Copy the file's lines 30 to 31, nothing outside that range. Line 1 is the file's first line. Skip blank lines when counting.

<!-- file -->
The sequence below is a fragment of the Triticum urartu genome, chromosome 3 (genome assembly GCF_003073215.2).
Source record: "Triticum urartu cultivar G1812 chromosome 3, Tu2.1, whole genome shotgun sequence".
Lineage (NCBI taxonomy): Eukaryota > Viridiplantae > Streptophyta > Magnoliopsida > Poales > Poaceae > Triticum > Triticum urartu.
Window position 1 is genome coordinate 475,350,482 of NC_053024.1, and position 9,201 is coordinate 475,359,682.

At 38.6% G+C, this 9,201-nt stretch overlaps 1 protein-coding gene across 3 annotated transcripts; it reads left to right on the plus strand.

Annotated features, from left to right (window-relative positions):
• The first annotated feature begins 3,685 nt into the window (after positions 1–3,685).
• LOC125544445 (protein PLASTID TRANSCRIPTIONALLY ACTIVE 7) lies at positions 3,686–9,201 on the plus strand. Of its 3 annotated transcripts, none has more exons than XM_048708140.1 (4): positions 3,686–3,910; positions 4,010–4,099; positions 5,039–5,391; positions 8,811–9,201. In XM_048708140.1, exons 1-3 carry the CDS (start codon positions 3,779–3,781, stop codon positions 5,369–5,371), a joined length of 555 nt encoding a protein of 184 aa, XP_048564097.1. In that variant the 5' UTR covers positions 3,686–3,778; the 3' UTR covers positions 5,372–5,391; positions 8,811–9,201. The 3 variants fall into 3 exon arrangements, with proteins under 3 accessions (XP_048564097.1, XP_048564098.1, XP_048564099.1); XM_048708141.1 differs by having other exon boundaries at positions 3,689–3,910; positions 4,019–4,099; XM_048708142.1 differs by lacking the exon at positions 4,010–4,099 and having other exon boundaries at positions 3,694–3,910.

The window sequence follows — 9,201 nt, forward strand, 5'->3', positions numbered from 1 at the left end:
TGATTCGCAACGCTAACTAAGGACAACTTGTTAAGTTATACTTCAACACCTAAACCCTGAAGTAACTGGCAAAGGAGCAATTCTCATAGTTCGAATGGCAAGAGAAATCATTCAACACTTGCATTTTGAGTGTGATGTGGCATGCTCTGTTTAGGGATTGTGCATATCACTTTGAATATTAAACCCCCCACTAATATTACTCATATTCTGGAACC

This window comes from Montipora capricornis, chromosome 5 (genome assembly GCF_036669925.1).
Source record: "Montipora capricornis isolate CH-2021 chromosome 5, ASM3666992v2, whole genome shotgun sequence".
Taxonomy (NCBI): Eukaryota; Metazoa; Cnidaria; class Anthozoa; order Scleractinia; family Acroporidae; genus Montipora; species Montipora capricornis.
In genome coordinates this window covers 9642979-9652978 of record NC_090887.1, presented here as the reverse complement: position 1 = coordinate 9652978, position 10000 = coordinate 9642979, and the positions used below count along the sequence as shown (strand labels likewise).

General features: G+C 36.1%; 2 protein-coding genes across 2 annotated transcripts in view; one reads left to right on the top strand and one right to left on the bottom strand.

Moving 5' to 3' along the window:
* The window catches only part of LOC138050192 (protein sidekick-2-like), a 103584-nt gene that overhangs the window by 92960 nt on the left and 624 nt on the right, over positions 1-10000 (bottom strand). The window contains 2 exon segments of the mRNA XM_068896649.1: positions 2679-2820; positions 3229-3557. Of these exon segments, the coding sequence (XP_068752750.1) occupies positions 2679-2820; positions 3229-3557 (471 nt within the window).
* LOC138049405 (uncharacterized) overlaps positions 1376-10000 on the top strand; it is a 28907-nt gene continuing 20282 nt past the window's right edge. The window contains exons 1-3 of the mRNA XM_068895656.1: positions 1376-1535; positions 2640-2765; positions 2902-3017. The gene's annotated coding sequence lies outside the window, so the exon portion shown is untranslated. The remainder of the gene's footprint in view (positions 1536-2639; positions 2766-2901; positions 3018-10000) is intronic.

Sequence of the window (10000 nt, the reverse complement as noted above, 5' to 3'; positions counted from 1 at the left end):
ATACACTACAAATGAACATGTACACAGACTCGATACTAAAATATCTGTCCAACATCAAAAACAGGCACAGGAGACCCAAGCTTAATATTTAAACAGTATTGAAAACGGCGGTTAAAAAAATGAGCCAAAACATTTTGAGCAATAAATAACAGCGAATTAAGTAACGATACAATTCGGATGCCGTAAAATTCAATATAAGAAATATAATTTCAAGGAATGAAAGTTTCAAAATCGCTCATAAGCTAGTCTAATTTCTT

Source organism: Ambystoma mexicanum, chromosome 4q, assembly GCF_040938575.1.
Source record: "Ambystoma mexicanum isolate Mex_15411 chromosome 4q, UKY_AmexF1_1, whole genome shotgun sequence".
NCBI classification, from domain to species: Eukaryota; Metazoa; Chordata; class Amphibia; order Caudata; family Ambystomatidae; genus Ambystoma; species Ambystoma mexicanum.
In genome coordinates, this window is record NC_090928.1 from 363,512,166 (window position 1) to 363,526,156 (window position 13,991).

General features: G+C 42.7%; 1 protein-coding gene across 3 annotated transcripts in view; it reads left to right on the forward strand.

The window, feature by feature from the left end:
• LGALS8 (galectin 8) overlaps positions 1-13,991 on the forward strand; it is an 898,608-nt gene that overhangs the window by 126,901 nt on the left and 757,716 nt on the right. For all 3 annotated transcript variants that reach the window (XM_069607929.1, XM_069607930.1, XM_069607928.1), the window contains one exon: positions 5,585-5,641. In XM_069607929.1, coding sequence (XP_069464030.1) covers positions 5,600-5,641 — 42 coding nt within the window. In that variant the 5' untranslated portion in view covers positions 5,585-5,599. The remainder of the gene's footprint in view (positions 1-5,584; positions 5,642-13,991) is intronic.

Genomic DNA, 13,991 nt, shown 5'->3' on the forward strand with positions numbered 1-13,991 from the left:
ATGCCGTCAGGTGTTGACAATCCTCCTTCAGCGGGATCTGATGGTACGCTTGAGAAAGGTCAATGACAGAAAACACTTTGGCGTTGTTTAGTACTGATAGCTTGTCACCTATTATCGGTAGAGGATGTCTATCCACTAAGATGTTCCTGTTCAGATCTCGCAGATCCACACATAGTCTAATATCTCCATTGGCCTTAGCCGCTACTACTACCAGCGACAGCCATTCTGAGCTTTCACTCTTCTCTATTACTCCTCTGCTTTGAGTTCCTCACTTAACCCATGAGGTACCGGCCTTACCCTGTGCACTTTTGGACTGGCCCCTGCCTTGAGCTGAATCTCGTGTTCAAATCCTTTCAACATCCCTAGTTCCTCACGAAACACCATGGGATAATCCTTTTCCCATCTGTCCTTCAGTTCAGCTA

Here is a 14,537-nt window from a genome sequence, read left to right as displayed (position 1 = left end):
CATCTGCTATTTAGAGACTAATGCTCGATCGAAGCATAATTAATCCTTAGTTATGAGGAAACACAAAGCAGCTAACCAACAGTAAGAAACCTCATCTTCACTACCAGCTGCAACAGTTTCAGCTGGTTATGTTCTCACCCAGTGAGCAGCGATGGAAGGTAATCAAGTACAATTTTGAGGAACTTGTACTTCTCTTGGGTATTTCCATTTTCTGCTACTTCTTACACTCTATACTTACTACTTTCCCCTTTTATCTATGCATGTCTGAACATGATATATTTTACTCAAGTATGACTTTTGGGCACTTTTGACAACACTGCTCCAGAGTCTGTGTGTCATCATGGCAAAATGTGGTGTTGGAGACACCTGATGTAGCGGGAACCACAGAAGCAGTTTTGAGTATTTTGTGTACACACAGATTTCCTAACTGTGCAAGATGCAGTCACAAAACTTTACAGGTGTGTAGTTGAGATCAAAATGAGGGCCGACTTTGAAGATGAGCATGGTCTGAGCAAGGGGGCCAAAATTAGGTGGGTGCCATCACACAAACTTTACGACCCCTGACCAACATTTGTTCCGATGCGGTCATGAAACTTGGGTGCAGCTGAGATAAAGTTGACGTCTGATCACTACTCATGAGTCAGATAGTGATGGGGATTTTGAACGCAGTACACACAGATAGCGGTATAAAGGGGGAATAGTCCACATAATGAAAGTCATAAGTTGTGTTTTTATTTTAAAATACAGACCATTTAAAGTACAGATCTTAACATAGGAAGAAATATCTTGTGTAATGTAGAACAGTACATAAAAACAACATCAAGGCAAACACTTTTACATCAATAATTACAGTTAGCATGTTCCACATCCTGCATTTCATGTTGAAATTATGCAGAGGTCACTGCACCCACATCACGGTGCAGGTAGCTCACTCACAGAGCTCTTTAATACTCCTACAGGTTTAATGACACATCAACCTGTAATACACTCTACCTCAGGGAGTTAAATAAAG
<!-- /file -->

Here is a 14,537-nt window from a genome sequence, read left to right as displayed (position 1 = left end):
CATCTGCTATTTAGAGACTAATGCTCGATCGAAGCATAATTAATCCTTAGTTATGAGGAAACACAAAGCAGCTAACCAACAGTAAGAAACCTCATCTTCACTACCAGCTGCAACAGTTTCAGCTGGTTATGTTCTCACCCAGTGAGCAGCGATGGAAGGTAATCAAGTACAATTTTGAGGAACTTGTACTTCTCTTGGGTATTTCCATTTTCTGCTACTTCTTACACTCTATACTTACTACTTTCCCCTTTTATCTATGCATGTCTGAACATGATATATTTTACTCAAGTATGACTTTTGGGCACTTTTGACAACACTGCTCCAGAGTCTGTGTGTCATCATGGCAAAATGTGGTGTTGGAGACACCTGATGTAGCGGGAACCACAGAAGCAGTTTTGAGTATTTTGTGTACACACAGATTTCCTAACTGTGCAAGATGCAGTCACAAAACTTTACAGGTGTGTAGTTGAGATCAAAATGAGGGCCGACTTTGAAGATGAGCATGGTCTGAGCAAGGGGGCCAAAATTAGGTGGGTGCCATCACACAAACTTTACGACCCCTGACCAACATTTGTTCCGATGCGGTCATGAAACTTGGGTGCAGCTGAGATAAAGTTGACGTCTGATCACTACTCATGAGTCAGATAGTGATGGGGATTTTGAACGCAGTACACACAGATAGCGGTATAAAGGGGGAATAGTCCACATAATGAAAGTCATAAGTTGTGTTTTTATTTTAAAATACAGACCATTTAAAGTACAGATCTTAACATAGGAAGAAATATCTTGTGTAATGTAGAACAGTACATAAAAACAACATCAAGGCAAACACTTTTACATCAATAATTACAGTTAGCATGTTCCACATCCTGCATTTCATGTTGAAATTATGCAGAGGTCACTGCACCCACATCACGGTGCAGGTAGCTCACTCACAGAGCTCTTTAATACTCCTACAGGTTTAATGACACATCAACCTGTAATACACTCTACCTCAGGGAGTTAAATAAAG